1. Inhalt
  2. Navigation
  3. Weitere Inhalte
  4. Metanavigation
  5. Suche
  6. Choose from 30 Languages

Europe

Controversial 'Abortion Boat' Reaches Polish Shores

A Dutch abortion rights group left Poland -- where abortion is virtually banned -- for international waters on Thursday. Two doctors may help Polish women to terminate their pregnancies on board.

default

Womens groups are welcoming a Dutch abortion ship, but religious groups and government leaders are outraged by its presence.

The Langenort, a Dutch tugboat that has been dubbed by many as the "abortion ship," left the port of Wladyslawowo, Poland, on Thursday and headed for international waters, where doctors are planning to provide safe abortion services for Polish women who are banned by law from obtaining the procedures in their own country.

Outfitted with medicines, a gynecological treatment room and information on family planning and contraception, Women on Waves, as the pro-choice group behind the Langenort is called, arrived in Poland last weekend. The activists say they aim to draw attention to the problems of illegal abortions and offer women counseling.

The group is licensed by the Dutch Health Ministry to dispense the "abortion pill" RU-486. Though it may not do so in Poland, it may in the international waters some 12 miles (19 kilometers) off the Polish shore. The boat is also equipped with condoms, the "morning after pill" and the means to perform clinical abortions.

The ship left harbor carrying two doctors, eight crew members and as many as 20 women who were seeking abortions. But the organization that has brought the ship to Poland is also seeking to make a political statement.

"This is not a solution to the problem. Only the Polish government can help these women," Women on Waves founder Rebecca Gomperts told Deutsche Welle. "We can only make the problem visible."

Problems from the start

The Langenort has been faced with difficulties since it made its way to Poland.

The boat was met by angry protesters from the League of Polish Families (LPR), who hollered insults and threw stones and red paint at the ship when it pulled into Wladyslawowo on Sunday. It was soon visited by police and customs officials, who sealed the medication they found on board on Wednesday in order to prevent its distribution in Poland.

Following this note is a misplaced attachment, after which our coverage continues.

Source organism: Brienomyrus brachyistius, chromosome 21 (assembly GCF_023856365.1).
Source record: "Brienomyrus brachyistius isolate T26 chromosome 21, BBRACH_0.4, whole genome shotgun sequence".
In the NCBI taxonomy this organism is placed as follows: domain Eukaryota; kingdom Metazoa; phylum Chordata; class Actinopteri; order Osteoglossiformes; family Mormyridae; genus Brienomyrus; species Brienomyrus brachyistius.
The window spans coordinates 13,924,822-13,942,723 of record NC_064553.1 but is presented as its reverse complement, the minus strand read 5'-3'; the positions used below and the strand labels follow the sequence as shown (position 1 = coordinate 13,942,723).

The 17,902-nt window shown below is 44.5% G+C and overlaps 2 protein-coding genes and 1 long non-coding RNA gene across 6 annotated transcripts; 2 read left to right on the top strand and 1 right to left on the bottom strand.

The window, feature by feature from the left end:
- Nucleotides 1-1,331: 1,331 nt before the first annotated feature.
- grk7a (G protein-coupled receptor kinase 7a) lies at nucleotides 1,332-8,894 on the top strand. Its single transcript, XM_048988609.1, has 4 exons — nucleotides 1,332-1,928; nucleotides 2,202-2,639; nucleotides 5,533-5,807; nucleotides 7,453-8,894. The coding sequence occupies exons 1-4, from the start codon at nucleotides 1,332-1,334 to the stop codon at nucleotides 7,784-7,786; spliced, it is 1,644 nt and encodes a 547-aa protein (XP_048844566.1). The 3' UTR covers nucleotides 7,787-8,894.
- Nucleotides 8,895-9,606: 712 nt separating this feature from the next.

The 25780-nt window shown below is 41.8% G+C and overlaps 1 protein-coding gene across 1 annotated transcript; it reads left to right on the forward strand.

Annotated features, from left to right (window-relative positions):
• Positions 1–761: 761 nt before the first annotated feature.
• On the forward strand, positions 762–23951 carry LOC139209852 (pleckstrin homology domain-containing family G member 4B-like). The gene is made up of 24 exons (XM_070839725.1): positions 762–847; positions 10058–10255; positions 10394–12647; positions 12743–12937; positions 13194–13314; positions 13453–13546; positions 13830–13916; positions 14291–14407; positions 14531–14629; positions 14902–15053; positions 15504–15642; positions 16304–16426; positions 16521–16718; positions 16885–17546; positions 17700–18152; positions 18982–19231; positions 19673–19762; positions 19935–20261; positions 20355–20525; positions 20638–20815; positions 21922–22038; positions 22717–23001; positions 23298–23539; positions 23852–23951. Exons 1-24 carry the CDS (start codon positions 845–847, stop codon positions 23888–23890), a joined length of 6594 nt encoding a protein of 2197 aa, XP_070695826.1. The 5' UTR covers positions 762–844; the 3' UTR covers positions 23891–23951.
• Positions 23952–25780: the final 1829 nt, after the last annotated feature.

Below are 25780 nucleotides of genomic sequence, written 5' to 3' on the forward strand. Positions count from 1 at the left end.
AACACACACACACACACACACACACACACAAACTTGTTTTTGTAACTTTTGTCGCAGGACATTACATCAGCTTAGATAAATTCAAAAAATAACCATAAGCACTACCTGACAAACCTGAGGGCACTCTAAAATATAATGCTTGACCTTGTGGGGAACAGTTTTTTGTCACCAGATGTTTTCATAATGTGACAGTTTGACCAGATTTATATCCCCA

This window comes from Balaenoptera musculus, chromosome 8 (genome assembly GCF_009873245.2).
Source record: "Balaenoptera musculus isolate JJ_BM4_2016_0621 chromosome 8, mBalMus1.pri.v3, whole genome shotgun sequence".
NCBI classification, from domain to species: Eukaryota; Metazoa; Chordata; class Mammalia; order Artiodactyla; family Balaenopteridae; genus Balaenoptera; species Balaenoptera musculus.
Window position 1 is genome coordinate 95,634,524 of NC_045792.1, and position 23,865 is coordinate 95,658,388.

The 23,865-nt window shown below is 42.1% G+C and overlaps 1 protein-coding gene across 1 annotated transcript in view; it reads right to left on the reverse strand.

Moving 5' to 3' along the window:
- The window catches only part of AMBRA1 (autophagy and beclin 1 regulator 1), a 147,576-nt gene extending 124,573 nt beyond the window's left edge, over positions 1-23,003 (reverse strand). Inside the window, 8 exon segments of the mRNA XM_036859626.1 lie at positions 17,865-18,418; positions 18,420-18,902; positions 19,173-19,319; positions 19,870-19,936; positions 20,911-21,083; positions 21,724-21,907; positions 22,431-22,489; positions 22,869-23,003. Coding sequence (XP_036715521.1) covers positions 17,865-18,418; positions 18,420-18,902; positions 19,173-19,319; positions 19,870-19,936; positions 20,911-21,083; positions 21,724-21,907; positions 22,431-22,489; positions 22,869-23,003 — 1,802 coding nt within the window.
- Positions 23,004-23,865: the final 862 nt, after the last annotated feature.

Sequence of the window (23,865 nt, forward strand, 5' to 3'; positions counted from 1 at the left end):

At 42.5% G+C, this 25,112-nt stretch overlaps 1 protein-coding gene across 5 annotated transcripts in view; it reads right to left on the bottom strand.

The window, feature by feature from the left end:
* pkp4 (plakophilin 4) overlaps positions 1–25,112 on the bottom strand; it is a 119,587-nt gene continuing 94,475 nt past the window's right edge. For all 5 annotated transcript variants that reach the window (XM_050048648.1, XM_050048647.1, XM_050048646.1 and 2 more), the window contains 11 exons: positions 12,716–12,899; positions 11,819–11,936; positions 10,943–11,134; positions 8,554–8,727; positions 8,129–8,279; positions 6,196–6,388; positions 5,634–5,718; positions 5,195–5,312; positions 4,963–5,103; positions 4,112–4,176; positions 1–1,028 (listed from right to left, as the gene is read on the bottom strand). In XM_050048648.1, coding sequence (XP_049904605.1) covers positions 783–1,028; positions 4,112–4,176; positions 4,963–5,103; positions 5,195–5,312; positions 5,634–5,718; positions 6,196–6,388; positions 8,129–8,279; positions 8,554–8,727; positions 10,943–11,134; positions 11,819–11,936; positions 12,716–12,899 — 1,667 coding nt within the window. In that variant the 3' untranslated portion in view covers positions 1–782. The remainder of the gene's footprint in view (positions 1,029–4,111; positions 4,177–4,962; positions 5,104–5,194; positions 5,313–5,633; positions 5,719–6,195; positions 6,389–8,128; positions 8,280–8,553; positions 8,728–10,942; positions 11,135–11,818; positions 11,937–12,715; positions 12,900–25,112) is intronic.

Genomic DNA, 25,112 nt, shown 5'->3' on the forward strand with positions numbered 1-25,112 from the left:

But the group will not be prosecuted if it breaks the seals in international waters.

There have been other problems, too. Before the boat was allowed to leave Polish waters again, Women on Waves had to pay a fine levied by the Wladyslawowo harbor master for entering the port without permission. Gomperts said the breach had been the result of a misunderstanding between the English-speaking captain and Polish-speaking harbor officials.

10 year anniversary

Gomperts said the activists were invited to Wladyslawowo by Polish women's organizations.

"That's the main reason [we came]," she explained. "But also because abortion was legal until ten years ago. We came for the ten year anniversary."

Protesters have managed to prevent Women on Waves from opening the ship to the public so far. But Gomperts said the group has received enthusiastic support from Poles. They plan to stay in or near Poland until July 5.

Shifting laws

Poland's abortion laws have changed numerous times since the fall of communism in 1989, depending on who controlled the government, which has been passed back and forth between conservatives and leftist communists.

Today, Poland has one of the strictest abortion laws in Europe -- second only to Ireland. Women may only terminate a pregnancy if it threatens their health, they have been raped or the fetus is damaged. Doctors who perform illegal abortions face up to three years in jail.

Polish Pope John Paul II, who determinedly opposes abortion, is widely viewed as the greatest moral authority in this Roman Catholic country.

Poland isn't the first country with restrictive family planning laws whose legal system the Dutch group has sought to circumvent to provide abortions.

Women on Waves first attracted attention in 2001, when the group sailed to Ireland in a similar undertaking. But they called off plans to distribute the "abortion pill" at the last minute because they still had not received a license from the Dutch Health Ministry.

DW recommends